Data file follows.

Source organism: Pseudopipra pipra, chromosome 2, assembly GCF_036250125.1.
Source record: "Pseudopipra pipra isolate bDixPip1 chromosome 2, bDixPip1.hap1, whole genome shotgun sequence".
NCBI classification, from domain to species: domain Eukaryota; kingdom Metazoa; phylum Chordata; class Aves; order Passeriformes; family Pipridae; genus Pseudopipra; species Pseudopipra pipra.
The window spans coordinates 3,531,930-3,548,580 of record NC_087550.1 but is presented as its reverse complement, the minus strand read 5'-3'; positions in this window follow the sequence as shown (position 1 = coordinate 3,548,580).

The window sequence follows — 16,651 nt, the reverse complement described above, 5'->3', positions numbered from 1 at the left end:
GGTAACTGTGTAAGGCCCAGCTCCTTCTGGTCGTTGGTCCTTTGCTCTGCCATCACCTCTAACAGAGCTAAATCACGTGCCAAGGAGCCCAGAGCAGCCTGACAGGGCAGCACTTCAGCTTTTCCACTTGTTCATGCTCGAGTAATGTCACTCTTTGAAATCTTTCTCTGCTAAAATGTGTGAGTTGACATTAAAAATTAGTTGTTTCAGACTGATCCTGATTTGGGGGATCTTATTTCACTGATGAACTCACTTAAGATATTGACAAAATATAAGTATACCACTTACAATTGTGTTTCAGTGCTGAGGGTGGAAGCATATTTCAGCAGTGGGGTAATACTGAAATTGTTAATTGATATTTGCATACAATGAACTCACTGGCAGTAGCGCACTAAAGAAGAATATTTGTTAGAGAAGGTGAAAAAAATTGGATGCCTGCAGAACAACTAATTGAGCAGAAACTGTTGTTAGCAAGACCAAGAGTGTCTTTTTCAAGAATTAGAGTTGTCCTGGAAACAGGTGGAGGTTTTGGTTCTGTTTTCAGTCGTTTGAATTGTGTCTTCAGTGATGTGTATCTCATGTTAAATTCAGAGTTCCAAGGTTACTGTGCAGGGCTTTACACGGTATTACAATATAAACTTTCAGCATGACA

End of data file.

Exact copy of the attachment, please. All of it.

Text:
Source organism: Pseudopipra pipra, chromosome 2, assembly GCF_036250125.1.
Source record: "Pseudopipra pipra isolate bDixPip1 chromosome 2, bDixPip1.hap1, whole genome shotgun sequence".
NCBI classification, from domain to species: domain Eukaryota; kingdom Metazoa; phylum Chordata; class Aves; order Passeriformes; family Pipridae; genus Pseudopipra; species Pseudopipra pipra.
The window spans coordinates 3,531,930-3,548,580 of record NC_087550.1 but is presented as its reverse complement, the minus strand read 5'-3'; positions in this window follow the sequence as shown (position 1 = coordinate 3,548,580).

The window sequence follows — 16,651 nt, the reverse complement described above, 5'->3', positions numbered from 1 at the left end:
GGTAACTGTGTAAGGCCCAGCTCCTTCTGGTCGTTGGTCCTTTGCTCTGCCATCACCTCTAACAGAGCTAAATCACGTGCCAAGGAGCCCAGAGCAGCCTGACAGGGCAGCACTTCAGCTTTTCCACTTGTTCATGCTCGAGTAATGTCACTCTTTGAAATCTTTCTCTGCTAAAATGTGTGAGTTGACATTAAAAATTAGTTGTTTCAGACTGATCCTGATTTGGGGGATCTTATTTCACTGATGAACTCACTTAAGATATTGACAAAATATAAGTATACCACTTACAATTGTGTTTCAGTGCTGAGGGTGGAAGCATATTTCAGCAGTGGGGTAATACTGAAATTGTTAATTGATATTTGCATACAATGAACTCACTGGCAGTAGCGCACTAAAGAAGAATATTTGTTAGAGAAGGTGAAAAAAATTGGATGCCTGCAGAACAACTAATTGAGCAGAAACTGTTGTTAGCAAGACCAAGAGTGTCTTTTTCAAGAATTAGAGTTGTCCTGGAAACAGGTGGAGGTTTTGGTTCTGTTTTCAGTCGTTTGAATTGTGTCTTCAGTGATGTGTATCTCATGTTAAATTCAGAGTTCCAAGGTTACTGTGCAGGGCTTTACACGGTATTACAATATAAACTTTCAGCATGACA